Close relationships affect mental and physical health: Those with supportive close relationships tend to live healthier and happier lives compared to those with less supportive or more strenuous relationships. For Black Americans, however, systemic and daily experiences of racial discrimination may spill over into the family and affect close relationships, thereby contributing to worse health and well-being. A study in the Journal of Family Psychology examined whether racial discrimination is linked to Black Americans’ mental and physical health through lower levels of perceived support and greater levels of strain among family members.
Using data from the Midlife Development in the United States 2: Milwaukee project and guided by the biobehavioral family model, Jacob B. Priest and colleagues found that reports of higher levels of family support were linked to better mental and emotional health, and that better mental health was subsequently linked to better physical health among Black American adults. However, experiencing greater racial discrimination was linked to more family strain and less family support, and less family support was linked to worse physical health via worse mental health. In short, it appears that racial discrimination negatively affects the mental and physical health of Black Americans by negatively affecting family quality. These links were found above and beyond the effects of romantic partner relationship quality. Although discrimination was associated with partner strain, the quality of romantic relationships was not linked to health in this sample.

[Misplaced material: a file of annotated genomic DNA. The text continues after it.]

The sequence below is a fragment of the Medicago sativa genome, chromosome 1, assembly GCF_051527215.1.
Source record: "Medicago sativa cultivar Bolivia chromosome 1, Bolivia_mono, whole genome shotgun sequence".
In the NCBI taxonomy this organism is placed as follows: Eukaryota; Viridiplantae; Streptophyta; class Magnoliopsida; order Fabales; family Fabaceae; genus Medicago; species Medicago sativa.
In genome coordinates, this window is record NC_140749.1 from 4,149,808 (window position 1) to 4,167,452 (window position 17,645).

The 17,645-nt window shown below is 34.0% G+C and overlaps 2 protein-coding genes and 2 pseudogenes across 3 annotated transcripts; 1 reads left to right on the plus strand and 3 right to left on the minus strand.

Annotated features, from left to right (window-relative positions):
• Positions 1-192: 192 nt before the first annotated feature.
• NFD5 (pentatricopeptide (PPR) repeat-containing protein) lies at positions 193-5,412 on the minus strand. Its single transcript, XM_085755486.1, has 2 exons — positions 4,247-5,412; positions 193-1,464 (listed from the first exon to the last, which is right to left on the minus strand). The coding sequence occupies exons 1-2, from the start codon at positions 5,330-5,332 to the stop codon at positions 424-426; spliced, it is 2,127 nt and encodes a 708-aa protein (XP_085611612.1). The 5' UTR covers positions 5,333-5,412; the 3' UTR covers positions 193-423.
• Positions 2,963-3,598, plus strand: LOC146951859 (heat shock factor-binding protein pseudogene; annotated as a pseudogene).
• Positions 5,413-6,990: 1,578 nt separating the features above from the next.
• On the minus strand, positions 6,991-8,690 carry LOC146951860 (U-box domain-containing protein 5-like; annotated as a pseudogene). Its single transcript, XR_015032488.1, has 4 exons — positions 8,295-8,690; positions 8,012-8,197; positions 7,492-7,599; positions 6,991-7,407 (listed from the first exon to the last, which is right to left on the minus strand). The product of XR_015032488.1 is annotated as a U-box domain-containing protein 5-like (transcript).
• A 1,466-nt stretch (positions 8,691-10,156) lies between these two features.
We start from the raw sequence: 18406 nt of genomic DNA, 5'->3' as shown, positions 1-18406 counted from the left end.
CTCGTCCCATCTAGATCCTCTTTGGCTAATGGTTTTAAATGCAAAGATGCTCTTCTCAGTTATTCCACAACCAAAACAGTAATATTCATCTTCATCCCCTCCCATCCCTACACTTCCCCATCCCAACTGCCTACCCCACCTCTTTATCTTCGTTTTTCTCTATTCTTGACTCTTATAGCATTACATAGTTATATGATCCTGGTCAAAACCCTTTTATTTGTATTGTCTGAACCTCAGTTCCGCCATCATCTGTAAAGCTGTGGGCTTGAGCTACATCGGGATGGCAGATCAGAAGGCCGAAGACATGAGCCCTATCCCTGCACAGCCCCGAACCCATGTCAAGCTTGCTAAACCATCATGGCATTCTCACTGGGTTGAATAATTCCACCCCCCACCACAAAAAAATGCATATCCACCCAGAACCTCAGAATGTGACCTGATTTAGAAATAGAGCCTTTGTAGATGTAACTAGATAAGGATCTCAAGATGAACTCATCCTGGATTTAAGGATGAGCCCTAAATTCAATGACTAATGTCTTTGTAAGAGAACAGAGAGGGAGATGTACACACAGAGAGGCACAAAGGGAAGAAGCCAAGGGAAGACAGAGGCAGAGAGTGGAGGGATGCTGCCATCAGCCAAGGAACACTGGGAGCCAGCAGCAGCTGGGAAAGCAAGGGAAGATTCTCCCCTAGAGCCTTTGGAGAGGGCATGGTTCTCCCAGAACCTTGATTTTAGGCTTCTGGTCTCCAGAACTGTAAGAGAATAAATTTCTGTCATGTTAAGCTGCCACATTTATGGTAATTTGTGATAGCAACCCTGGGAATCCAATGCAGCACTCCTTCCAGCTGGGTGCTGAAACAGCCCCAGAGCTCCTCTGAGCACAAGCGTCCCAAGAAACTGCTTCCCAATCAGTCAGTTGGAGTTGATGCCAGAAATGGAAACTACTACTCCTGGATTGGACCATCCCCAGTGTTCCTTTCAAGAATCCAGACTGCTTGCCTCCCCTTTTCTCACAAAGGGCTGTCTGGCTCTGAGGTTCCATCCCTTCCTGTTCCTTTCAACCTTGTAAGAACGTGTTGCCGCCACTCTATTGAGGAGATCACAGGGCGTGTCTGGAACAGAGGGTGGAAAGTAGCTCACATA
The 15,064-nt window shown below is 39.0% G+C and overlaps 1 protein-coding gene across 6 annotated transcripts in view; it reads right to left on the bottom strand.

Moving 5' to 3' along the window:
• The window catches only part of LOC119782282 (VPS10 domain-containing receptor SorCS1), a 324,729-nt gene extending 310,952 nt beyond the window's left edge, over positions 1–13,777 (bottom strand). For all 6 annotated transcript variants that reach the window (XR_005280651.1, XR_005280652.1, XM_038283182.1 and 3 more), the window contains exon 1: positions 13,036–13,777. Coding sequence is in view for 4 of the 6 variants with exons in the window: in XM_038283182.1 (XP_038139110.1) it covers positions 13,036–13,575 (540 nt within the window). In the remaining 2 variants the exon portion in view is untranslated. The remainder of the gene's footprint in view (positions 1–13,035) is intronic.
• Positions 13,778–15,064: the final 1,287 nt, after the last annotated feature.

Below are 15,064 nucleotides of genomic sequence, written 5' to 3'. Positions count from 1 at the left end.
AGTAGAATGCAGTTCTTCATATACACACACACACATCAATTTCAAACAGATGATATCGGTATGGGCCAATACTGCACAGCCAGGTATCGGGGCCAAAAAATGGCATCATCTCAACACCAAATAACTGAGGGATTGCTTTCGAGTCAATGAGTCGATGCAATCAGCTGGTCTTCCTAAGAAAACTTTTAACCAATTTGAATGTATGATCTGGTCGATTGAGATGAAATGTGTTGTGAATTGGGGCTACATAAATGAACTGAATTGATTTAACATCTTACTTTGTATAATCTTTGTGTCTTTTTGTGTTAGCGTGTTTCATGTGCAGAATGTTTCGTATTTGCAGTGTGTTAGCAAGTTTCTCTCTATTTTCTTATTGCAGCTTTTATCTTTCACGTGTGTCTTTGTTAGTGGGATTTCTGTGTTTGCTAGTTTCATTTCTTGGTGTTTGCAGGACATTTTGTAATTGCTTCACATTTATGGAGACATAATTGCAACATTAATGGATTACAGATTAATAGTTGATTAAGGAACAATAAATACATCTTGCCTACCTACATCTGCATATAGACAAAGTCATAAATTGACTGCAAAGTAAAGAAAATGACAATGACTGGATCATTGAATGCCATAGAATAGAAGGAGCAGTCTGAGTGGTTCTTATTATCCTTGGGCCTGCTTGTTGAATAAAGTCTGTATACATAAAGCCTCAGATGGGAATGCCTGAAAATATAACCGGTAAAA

This study adds to the growing evidence demonstrating that experiencing discrimination can have harmful effects on the individual mental and physical health of Black Americans through the effect of discrimination on family relationships. Given the systemic and daily experiences of racial discrimination that Black Americans face, it is necessary to find responsive ways to reduce health disparities among Black families by enacting policies and practices that combat racial discrimination and anti-Black racism. This necessary next step should include improving access to culturally responsive couple and family therapy through changes in healthcare training and policy.